WHO: Enric Marco
WHAT:THE IMPOSTOR: A True Story,
by Javier Cercas
WHEN: Published by Knopf August 29, 2018
WHERE: Javier Cercas lives in Barcelona.
WHY: “A mesmerizing biography of a fraud.
This rigorous work shines a light not only on the methods of the deceiver but the willingness of the deceived to accept such falsehoods.”
–PUBLISHERS WEEKLY, a starred and boxed review
“A charged examination of a surpassingly strange matter
and of the masks and fictions we construct.
“Acclaimed Spanish novelist Javier Cercas looks deeply at the curious case of a man who wasn’t there. Enric Marco (b. 1921), a Catalonian metalworker, became a cause célèbre first for having supposedly survived a Nazi concentration camp, for which he received medals and honors, and then for having been exposed for bending the facts to the point of breaking, apparently precisely in order to cash in on the fame. As Cercas digs into the story of this ‘swarthy, balding, thickset, burly, mustachioed gnome,’ Marco moves from object of ‘moral disgust’ to something at once more understandable and more mysterious.
“Yes, Marco, an anarchist who was on the losing side of the Spanish Civil War (‘his memories of this farce, however, are scant and unclear’), did go to Germany during World War II—but apparently voluntarily, having joined a labor detachment for a decent wage. Yes, he did run afoul of the Nazis, but apparently for an ordinary crime. Yes, he was jailed briefly, but he did not do time in the concentration camps, as he attested. Other claims of having been a hero of the Resistance melt away, leaving Cercas with what novelist Mario Vargas Llosa, his friend, had divined at the beginning: ‘Don’t you get it? Marco is one of your characters!’
“Cercas ponders the case from every angle: Is it possible, he wonders, that even with the evasions and lies, Marco might tell us something truthful about the experience of fascism? Even though he ‘needed to be admired, to be a star,’ might he not have something to say after all? Who doesn’t enjoy a little self-aggrandizing confabulation? The answers come slowly, deliberately, and certainly not definitively even as Marco transforms himself from man on the street to Holocaust survivor ‘just as, at a certain point, Alonso Quixano became Don Quixote.'” —KIRKUS REVIEWS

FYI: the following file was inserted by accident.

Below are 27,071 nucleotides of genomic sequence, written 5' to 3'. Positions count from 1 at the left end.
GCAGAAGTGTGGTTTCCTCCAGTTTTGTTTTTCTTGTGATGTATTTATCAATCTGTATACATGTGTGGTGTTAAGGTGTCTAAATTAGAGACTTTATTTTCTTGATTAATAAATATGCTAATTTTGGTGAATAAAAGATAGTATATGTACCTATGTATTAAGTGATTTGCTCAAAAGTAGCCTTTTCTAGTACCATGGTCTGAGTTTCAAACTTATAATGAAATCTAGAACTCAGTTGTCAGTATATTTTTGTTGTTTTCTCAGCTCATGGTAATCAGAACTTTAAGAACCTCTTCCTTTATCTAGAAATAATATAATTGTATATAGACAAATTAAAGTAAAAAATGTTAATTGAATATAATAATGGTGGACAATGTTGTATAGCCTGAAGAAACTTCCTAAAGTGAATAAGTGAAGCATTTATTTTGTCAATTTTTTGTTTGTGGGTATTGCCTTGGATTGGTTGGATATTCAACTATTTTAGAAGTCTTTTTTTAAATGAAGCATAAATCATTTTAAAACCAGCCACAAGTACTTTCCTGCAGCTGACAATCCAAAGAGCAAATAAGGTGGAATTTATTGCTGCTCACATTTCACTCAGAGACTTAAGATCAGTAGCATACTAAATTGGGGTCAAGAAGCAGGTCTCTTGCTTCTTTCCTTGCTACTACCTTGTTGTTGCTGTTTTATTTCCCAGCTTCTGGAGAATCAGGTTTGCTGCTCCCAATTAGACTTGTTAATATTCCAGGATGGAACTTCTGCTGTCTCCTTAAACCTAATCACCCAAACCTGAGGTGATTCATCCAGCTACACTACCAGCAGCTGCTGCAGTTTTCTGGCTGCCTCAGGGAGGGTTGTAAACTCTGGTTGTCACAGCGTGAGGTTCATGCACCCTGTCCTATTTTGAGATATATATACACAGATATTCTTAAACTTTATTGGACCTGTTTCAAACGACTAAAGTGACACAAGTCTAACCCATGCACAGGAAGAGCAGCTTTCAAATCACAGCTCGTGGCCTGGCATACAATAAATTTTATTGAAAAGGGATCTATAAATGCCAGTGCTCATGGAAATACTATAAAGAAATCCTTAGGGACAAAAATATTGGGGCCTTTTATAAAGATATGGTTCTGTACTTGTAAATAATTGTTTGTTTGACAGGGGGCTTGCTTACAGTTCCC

. . . . .
FROM THE BEGINNING OF THE BOOK:
I met Enric Marco in June 2009, four years after he became the great impostor and the great pariah. Many people still remember his story. Marco was an octogenarian from Barcelona who, for almost three decades, had passed himself off as a deportado – a deportee – to Hitler’s Germany and a survivor of the Nazi camps, for three years he had been president of the Amical de Mauthausen, the principal Spanish association for survivors of Mauthausen, he had given hundreds of lectures and dozens of interviews, he had received a number of significant official distinctions, and had addressed the Spanish parliament on behalf of his supposed companions in misfortune, until it was discovered in early May 2005 that he had not been deported and had never been a prisoner in a Nazi camp. The discovery was made by an obscure historian named Benito Bermejo, shortly before the commemoration ceremony at the former Mauthausen camp to mark the sixtieth anniversary of the liberation of Nazi concentration camps, a ceremony at which, for the first time, a Spanish prime minister was to be in attendance and at which Marco was to play an important role, one he was forced to relinquish at the last minute after his imposture was exposed.
Translated from the Spanish by Frank Wynne
Knopf. 384 pages. 6 photos. $28.95
To interview the author, contact:
Jess Purcell | 212-572-2082 | firstname.lastname@example.org